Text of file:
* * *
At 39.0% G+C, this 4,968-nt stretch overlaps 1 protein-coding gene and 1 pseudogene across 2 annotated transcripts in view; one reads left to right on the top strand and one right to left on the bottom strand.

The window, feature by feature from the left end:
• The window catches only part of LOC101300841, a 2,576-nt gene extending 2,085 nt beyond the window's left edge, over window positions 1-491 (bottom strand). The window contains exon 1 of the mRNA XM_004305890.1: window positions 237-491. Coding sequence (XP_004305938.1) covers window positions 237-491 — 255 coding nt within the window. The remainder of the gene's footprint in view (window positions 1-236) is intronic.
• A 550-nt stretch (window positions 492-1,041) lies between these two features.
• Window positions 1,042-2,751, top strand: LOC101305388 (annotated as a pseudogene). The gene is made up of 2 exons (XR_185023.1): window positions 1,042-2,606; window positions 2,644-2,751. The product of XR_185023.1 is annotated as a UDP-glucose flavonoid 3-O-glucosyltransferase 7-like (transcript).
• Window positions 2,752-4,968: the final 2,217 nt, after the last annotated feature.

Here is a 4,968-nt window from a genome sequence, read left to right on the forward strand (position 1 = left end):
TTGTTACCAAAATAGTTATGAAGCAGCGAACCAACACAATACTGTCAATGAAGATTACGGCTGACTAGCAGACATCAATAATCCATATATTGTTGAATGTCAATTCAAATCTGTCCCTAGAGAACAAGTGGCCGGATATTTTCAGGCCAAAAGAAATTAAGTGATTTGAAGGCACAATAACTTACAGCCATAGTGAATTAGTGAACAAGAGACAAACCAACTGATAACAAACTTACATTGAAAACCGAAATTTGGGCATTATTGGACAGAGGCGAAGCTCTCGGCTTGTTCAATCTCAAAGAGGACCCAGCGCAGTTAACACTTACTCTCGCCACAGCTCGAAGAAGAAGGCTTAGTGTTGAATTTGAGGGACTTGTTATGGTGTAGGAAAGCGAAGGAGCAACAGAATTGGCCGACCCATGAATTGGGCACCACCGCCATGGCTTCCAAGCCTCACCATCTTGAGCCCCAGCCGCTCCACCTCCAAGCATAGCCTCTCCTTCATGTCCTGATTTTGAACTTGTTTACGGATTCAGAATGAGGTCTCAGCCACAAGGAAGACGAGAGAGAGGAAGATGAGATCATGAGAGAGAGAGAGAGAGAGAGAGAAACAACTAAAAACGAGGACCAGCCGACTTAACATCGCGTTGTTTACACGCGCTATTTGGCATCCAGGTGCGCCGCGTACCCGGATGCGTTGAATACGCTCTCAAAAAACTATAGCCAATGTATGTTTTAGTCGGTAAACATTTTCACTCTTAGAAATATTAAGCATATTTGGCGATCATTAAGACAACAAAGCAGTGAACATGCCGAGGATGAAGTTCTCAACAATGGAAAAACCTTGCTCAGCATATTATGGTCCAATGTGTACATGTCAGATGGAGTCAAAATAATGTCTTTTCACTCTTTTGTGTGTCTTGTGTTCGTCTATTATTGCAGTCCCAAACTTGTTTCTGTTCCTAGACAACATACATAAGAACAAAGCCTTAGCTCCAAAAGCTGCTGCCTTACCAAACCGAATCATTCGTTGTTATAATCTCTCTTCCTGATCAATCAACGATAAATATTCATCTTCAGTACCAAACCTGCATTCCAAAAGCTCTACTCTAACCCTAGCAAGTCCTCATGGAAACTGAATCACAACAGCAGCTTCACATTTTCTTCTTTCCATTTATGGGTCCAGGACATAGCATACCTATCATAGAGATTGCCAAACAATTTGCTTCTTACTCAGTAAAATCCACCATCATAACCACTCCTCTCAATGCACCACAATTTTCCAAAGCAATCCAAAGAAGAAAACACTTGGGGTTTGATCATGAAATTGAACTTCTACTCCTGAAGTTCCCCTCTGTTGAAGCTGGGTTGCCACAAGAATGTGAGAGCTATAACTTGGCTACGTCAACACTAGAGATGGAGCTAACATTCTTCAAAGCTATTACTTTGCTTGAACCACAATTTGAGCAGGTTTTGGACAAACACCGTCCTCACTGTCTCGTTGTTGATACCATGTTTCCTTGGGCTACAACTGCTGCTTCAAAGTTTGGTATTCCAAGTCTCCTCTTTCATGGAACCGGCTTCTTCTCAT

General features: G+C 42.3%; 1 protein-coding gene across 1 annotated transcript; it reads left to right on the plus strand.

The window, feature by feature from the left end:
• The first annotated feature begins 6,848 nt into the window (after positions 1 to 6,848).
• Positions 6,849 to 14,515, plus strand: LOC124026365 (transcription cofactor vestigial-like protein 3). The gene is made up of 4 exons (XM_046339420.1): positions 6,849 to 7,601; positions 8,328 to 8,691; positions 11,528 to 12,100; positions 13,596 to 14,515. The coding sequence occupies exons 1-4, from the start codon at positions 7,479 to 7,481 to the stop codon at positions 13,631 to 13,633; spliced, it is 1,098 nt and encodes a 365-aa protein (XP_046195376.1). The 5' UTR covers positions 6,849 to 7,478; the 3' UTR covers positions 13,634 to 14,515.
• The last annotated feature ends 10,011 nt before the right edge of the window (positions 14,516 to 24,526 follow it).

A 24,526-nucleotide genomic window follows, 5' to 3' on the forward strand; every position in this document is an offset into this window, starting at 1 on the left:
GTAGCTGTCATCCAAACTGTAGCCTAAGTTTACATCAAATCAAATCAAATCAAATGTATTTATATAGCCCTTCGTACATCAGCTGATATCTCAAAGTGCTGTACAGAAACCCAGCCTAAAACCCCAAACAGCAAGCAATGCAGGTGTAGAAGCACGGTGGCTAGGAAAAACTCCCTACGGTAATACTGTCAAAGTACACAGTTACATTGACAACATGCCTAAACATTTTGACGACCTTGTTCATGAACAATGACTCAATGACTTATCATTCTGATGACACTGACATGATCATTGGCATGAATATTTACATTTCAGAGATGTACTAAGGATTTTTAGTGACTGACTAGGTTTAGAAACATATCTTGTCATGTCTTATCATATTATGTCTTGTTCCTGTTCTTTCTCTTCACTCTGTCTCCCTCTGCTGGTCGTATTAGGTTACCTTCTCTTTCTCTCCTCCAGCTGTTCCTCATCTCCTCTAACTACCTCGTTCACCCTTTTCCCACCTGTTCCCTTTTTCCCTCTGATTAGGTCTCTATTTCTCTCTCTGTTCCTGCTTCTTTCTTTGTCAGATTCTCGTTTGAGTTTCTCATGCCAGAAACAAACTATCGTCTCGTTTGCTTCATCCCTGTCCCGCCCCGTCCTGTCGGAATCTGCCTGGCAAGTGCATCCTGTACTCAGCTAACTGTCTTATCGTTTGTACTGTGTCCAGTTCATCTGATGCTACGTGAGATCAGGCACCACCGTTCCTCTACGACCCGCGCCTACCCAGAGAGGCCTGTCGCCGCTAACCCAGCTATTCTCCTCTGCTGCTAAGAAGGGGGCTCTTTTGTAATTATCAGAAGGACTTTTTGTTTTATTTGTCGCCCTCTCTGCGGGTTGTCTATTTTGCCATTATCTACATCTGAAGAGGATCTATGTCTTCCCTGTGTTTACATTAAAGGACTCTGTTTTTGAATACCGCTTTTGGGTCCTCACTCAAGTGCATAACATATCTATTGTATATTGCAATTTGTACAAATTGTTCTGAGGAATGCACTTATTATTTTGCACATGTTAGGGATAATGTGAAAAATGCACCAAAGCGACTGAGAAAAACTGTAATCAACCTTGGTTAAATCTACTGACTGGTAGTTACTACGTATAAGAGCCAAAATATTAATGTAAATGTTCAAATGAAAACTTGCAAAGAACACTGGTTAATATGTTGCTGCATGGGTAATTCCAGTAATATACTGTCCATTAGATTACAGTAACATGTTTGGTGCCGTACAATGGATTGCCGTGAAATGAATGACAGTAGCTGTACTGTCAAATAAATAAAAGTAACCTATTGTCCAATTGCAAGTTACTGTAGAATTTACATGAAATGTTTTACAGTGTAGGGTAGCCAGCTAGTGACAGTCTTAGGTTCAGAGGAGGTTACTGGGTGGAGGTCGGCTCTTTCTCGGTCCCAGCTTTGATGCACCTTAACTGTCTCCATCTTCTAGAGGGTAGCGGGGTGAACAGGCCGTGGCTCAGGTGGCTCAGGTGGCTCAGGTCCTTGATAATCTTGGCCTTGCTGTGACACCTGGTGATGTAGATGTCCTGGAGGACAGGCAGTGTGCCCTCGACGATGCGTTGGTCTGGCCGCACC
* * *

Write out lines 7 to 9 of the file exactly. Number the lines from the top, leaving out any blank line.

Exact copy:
Here is a 4,968-nt window from a genome sequence, read left to right on the forward strand (position 1 = left end):
TTGTTACCAAAATAGTTATGAAGCAGCGAACCAACACAATACTGTCAATGAAGATTACGGCTGACTAGCAGACATCAATAATCCATATATTGTTGAATGTCAATTCAAATCTGTCCCTAGAGAACAAGTGGCCGGATATTTTCAGGCCAAAAGAAATTAAGTGATTTGAAGGCACAATAACTTACAGCCATAGTGAATTAGTGAACAAGAGACAAACCAACTGATAACAAACTTACATTGAAAACCGAAATTTGGGCATTATTGGACAGAGGCGAAGCTCTCGGCTTGTTCAATCTCAAAGAGGACCCAGCGCAGTTAACACTTACTCTCGCCACAGCTCGAAGAAGAAGGCTTAGTGTTGAATTTGAGGGACTTGTTATGGTGTAGGAAAGCGAAGGAGCAACAGAATTGGCCGACCCATGAATTGGGCACCACCGCCATGGCTTCCAAGCCTCACCATCTTGAGCCCCAGCCGCTCCACCTCCAAGCATAGCCTCTCCTTCATGTCCTGATTTTGAACTTGTTTACGGATTCAGAATGAGGTCTCAGCCACAAGGAAGACGAGAGAGAGGAAGATGAGATCATGAGAGAGAGAGAGAGAGAGAGAGAAACAACTAAAAACGAGGACCAGCCGACTTAACATCGCGTTGTTTACACGCGCTATTTGGCATCCAGGTGCGCCGCGTACCCGGATGCGTTGAATACGCTCTCAAAAAACTATAGCCAATGTATGTTTTAGTCGGTAAACATTTTCACTCTTAGAAATATTAAGCATATTTGGCGATCATTAAGACAACAAAGCAGTGAACATGCCGAGGATGAAGTTCTCAACAATGGAAAAACCTTGCTCAGCATATTATGGTCCAATGTGTACATGTCAGATGGAGTCAAAATAATGTCTTTTCACTCTTTTGTGTGTCTTGTGTTCGTCTATTATTGCAGTCCCAAACTTGTTTCTGTTCCTAGACAACATACATAAGAACAAAGCCTTAGCTCCAAAAGCTGCTGCCTTACCAAACCGAATCATTCGTTGTTATAATCTCTCTTCCTGATCAATCAACGATAAATATTCATCTTCAGTACCAAACCTGCATTCCAAAAGCTCTACTCTAACCCTAGCAAGTCCTCATGGAAACTGAATCACAACAGCAGCTTCACATTTTCTTCTTTCCATTTATGGGTCCAGGACATAGCATACCTATCATAGAGATTGCCAAACAATTTGCTTCTTACTCAGTAAAATCCACCATCATAACCACTCCTCTCAATGCACCACAATTTTCCAAAGCAATCCAAAGAAGAAAACACTTGGGGTTTGATCATGAAATTGAACTTCTACTCCTGAAGTTCCCCTCTGTTGAAGCTGGGTTGCCACAAGAATGTGAGAGCTATAACTTGGCTACGTCAACACTAGAGATGGAGCTAACATTCTTCAAAGCTATTACTTTGCTTGAACCACAATTTGAGCAGGTTTTGGACAAACACCGTCCTCACTGTCTCGTTGTTGATACCATGTTTCCTTGGGCTACAACTGCTGCTTCAAAGTTTGGTATTCCAAGTCTCCTCTTTCATGGAACCGGCTTCTTCTCAT

General features: G+C 42.3%; 1 protein-coding gene across 1 annotated transcript; it reads left to right on the plus strand.